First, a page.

US blocks Algeria condemnation of Gaza aid massacre at UN Security Council

US blocks Algeria condemnation of Gaza aid massacre at UN Security Council
The US claimed that it did not 'have all the facts on the ground' concerning the massacre on Thursday on Palestinians queueing for aid by the Israeli military.
3 min read
The US was the only country out of 15 to not back Algeria's statement on the massacre in Al-Rashid Street [Getty/file photo]

The United States has blocked Algeria's request to the UN Security Council demanding the body to issue a statement blaming the Israeli army for the massacre carried out in northern Gaza on Thursday, killing over 100 Palestinians.

The US was the only country out of 15 to not back Algeria's statement on the massacre in Al-Rashid Street.

The Palestinian ambassador to the UN, Riyad Mansour, on Thursday, pleaded for the Security Council to condemn the episode in Gaza that saw Israeli forces open fire on Palestinians scrambling for food aid in the war-torn enclave.

"The Security Council should say enough is enough," Riyad Mansour told reporters ahead of a closed-door meeting by the body, which came at the request of Algiers, a staunch supporter of Palestine.

The meeting was held to discuss the morning's events in Gaza, where Israeli forces opened fire on the Palestinians in a horrifying incident that killed at least 112 Palestinians who were queueing for aid.

The United States did not support the statement, and US deputy ambassador Robert Wood said that Washington "does not have all the facts on the ground and that’s the problem", adding that he wanted the wording to reflect "the necessary due diligence with regards to culpability."

"The parties are working on some language to see if we can get to a statement," Wood said.

The Israeli military claimed a "stampede" occurred when thousands of desperate Gazans surrounded a convoy of 38 aid trucks, leading to dozens of deaths and injuries, including some who were run over by the lorries. 

Tel Aviv, who has waged an almost five-month long war in Gaza, acknowledged that troops opened fire, claiming that the crowd "posed a threat".

This account has been rejected by witnesses and rights groups.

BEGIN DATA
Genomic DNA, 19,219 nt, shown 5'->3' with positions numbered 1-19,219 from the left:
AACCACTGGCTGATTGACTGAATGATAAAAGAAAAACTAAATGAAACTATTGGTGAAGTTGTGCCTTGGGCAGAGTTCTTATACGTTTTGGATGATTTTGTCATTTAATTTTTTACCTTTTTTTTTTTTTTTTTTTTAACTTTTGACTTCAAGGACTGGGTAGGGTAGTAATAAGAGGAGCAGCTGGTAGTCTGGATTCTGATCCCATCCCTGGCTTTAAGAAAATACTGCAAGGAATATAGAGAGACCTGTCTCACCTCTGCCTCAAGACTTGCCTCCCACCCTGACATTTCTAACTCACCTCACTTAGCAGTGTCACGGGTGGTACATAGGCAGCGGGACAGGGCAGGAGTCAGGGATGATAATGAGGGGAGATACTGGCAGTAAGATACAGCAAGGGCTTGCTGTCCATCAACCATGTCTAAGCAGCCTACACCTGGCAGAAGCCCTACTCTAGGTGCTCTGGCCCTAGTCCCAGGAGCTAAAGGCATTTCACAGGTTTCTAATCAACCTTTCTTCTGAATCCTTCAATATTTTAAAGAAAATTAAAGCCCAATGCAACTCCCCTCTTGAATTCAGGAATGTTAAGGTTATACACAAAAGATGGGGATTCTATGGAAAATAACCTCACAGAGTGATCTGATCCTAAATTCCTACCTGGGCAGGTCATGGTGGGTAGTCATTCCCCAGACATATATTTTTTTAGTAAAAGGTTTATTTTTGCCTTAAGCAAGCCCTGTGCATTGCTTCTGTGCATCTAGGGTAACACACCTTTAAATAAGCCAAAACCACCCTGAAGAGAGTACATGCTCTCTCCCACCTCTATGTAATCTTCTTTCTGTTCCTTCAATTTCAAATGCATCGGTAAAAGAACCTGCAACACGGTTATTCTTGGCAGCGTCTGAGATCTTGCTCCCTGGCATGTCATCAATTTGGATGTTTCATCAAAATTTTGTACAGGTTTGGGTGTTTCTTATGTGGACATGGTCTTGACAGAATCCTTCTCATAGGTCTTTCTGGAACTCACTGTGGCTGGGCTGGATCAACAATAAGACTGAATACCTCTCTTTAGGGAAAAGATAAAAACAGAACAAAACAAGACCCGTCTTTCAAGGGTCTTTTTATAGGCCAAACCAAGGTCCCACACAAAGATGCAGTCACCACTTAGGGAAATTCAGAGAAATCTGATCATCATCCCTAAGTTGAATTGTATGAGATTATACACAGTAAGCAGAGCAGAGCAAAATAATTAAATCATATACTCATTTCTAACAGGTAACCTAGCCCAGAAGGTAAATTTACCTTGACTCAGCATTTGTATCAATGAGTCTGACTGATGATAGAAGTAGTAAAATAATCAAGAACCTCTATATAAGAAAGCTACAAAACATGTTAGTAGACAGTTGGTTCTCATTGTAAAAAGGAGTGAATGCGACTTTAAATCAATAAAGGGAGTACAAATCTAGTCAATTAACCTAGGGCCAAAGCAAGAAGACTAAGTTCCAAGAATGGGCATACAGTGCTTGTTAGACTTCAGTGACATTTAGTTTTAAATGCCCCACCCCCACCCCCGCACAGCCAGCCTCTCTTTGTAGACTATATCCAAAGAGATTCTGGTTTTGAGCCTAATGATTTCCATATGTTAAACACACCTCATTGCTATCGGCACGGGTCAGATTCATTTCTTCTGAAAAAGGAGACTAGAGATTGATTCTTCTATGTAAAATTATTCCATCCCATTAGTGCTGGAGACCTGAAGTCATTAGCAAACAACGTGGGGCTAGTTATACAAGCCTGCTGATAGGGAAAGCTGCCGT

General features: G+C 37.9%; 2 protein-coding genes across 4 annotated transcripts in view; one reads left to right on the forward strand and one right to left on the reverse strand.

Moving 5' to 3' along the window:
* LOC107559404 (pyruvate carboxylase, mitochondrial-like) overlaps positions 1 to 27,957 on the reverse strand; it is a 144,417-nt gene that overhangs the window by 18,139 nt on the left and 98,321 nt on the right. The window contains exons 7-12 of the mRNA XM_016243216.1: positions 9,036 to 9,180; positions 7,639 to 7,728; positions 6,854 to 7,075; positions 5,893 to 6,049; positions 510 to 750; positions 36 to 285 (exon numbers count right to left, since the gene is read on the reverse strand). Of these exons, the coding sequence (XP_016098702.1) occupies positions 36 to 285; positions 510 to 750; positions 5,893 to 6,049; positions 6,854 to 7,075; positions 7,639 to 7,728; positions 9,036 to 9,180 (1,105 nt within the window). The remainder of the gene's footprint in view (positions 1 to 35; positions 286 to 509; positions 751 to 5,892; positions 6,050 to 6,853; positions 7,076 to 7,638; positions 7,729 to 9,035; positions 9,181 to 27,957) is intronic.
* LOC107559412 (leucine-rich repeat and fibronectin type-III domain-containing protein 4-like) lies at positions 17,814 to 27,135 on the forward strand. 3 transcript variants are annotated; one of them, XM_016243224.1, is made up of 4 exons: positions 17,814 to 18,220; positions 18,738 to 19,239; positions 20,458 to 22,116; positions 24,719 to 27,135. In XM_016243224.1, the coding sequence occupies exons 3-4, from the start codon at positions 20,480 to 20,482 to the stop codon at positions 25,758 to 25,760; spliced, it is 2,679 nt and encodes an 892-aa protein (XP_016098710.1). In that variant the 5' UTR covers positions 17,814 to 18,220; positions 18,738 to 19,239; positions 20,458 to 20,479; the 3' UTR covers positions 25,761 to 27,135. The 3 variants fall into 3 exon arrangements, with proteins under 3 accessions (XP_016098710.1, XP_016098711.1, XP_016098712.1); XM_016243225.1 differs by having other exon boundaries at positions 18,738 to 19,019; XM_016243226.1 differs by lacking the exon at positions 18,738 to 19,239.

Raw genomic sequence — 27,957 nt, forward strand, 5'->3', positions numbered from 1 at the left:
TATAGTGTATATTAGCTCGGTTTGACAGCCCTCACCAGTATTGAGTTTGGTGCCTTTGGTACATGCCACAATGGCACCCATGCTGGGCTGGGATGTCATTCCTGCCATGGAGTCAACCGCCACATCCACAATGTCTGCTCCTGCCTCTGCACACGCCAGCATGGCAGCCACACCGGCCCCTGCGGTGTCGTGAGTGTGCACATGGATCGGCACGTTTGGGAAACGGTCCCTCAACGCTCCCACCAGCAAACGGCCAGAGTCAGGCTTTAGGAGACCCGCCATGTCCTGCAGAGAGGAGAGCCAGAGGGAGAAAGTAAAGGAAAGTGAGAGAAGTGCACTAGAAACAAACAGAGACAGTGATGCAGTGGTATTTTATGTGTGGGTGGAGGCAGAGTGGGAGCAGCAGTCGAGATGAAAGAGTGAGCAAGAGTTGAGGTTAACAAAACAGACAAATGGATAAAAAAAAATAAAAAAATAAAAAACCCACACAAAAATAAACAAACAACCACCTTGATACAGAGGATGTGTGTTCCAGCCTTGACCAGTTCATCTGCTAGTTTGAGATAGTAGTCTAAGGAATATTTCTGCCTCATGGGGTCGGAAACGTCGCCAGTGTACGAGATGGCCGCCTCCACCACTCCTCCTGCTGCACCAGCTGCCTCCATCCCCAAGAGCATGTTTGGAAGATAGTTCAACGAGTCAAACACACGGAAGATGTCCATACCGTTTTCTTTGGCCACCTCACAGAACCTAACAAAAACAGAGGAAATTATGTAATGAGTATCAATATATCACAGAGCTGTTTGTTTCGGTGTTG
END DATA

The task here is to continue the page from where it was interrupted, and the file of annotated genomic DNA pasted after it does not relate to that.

"This outrageous massacre is a testimony to the fact that as long as the Security Council is paralysed and vetoes (are) casted, then it is costing the Palestinian people their lives," Mansour said.

As one of five permanent members of the 15-member council, the United States - Israel's biggest ally - has a veto that it has wielded three times so far to bar the body from calling for an immediate ceasefire in the Palestinian territory.

At Thursday's meeting, Algeria put forth a draft declaration expressing "deep concern", which stated that the situation was "due to opening fire by Israel forces."

Of the Council's 15 members, "14 members supported the text", Mansour said after the meeting.

Mansour said he met earlier in the day with US Ambassador to the UN Linda Thomas-Greenfield.

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"I implored her that the Security Council has to produce a product of condemning this killing and to go after those responsible for this massacre," he said.

If the Security Council has "a spine and determination to put an end to these massacres from happening all over again, what we need is a ceasefire," Mansour said.

UN Secretary-General Antonio Guterres said the situation "would require an effective independent investigation," into how the deaths occurred and who was responsible, after condemning the episode earlier in the day through his spokesman.

Thursday's incident added to a Palestinian death toll which the health ministry said had topped 30,000, mainly women and children.

Israel has carried out a brutal military onslaught of Gaza since October 7, targeting hospitals, schools and places of refuge. 30,228 Palestinians have been killed as of Friday.